Suffolk students talk about future of Democratic Party

The+donkey+has+been+a+symbol+of+the+democratic+party+for+over+a+century.+Via+Wikimedia+Commons

The donkey has been a symbol of the democratic party for over a century. Via Wikimedia Commons

The defeat of President Donald Trump was an important step for the Democratic Party. However, with the progressive movement becoming more and more popular, the future of the Democratic Party is far from certain.

Democrats hoped for a “Blue Wave” in the November election to keep the House of Representatives and win back the Senate and the presidency. While former Vice President Joe Biden won the White House, the party lost seats in the House, and control of the Senate will now come down to a January runoff election in Georgia.

The Brookings Institute reported that Democrats blamed this for  a variety of reasons, but many centrist members argued that it was because of progressives who embraced more leftist ideas, such as Medicare for all and defunding the police. Moderates in the Democratic Party argued that these policy stances pushed away centrist voters.

However, many of these ideas remain popular, especially among young people. A poll performed by the Pew Research Center found that the majority of Democrats support Medicare for all, and the support is strongest in younger age groups.

While young people and students have historically been a reliable voting group for the Democratic Party, the question has become if the party is actually representative of what students really want.

Suffolk senior Lukas Phipps expressed some of his concerns with the future of the party.

“I am worried about the Democratic Party not responding to the immediate needs of its constituents as fast as it could,” Phipps said. “I think some simple fixes could be reducing student loan debt or closing detention centers on the southern border.”

One element that could prove important to the future of the party is who President-elect Joe Biden appoints for his cabinet. As the New York Times reported, the cabinet picks could be telling of what his administration will prioritize in the White House, but some potential picks have already drawn fire from both progressive and moderate democrats.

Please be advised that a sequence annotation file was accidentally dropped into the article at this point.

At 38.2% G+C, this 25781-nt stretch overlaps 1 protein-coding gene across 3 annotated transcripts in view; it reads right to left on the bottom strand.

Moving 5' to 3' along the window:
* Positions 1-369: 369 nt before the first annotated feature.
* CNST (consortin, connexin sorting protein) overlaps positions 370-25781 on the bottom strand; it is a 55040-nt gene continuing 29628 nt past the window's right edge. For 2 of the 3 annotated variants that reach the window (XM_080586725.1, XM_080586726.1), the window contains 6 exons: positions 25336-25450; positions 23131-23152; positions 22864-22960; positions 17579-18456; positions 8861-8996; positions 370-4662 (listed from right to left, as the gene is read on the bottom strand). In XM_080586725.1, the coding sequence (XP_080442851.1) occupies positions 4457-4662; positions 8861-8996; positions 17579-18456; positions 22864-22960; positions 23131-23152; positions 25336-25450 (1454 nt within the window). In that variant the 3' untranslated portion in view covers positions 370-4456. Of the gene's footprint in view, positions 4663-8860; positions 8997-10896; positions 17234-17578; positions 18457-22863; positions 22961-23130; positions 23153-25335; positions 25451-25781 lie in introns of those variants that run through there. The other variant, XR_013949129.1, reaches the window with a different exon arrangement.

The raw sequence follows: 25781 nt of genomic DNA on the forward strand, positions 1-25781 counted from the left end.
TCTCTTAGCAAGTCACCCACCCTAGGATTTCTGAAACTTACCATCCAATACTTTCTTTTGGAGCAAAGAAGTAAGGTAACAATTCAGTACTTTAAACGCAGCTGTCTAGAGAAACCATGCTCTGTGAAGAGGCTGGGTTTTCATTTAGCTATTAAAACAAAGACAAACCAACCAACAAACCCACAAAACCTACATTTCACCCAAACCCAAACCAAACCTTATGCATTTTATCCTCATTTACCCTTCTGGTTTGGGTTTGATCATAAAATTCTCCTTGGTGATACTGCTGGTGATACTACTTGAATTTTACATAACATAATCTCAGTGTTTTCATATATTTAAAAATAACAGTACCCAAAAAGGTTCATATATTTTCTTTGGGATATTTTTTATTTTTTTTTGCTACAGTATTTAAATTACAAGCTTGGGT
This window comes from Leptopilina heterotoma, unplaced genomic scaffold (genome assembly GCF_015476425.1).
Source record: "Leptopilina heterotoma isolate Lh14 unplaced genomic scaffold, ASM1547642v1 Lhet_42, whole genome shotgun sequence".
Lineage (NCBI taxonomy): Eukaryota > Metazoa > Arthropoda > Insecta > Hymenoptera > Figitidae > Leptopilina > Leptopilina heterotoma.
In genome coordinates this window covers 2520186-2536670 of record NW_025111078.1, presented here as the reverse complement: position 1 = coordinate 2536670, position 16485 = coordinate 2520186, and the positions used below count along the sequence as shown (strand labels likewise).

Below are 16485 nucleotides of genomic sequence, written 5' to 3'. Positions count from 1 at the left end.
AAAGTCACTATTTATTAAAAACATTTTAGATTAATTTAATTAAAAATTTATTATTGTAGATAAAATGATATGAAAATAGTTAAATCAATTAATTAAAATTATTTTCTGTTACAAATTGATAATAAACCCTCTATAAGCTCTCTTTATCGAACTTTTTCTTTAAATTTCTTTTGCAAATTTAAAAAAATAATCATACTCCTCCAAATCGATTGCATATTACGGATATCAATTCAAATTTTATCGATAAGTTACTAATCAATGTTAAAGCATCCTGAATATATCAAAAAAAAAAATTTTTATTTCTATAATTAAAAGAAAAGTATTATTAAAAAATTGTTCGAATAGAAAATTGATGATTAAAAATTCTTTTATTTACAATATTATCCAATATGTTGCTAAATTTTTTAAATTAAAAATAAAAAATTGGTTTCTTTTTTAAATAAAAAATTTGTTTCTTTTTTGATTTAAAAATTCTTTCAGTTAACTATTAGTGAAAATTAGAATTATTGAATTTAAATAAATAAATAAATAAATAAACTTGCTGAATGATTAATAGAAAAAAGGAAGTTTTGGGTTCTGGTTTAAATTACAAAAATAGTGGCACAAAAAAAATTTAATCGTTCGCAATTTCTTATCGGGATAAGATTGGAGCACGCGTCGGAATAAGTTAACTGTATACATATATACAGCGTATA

According to the New York Times, Biden’s former Chief of Staff Bruce Reed was considered for the position of Treasury Secretary. Because of his centrist background, Reed has come under fire from progressive members of Congress such as Representative Alexandria Ocasio-Cortez.

Phipps expressed some concerns about a few of the Biden administration’s cabinet appointments.

“Today’s [political] center is much further to the right than it was 20 years ago,” Phipps said. “I’m worried that the Biden Administration if it continues with business as usual with cabinet picks, may not move it back as much as they need to.” 

Suffolk freshman and undergraduate law major Stephen Merrick was pleased with Biden’s cabinet pick so far, but also noted that Biden still had some important roles to fill.

“What I’m really curious about is who he chooses for secretary of defense,” Merrick said. “I think that’s traditionally a more conservative role, but he’s been getting a lot of calls to add more progressives.”

On December 7, Biden picked Retired General Lloyd Austin to serve as Secretary Of Defense. If confirmed, Austin will be the first Black person to serve in the position.

While Merrick is happy with the party and Biden’s platform as a whole, he did indicate that he would like Democrats and the Biden administration to integrate a few more progressive policies in certain areas.

“I would like to see [Biden’s] environmental platform be more reflective of the Green New Deal, and I would like to see universal healthcare,” Merrick said.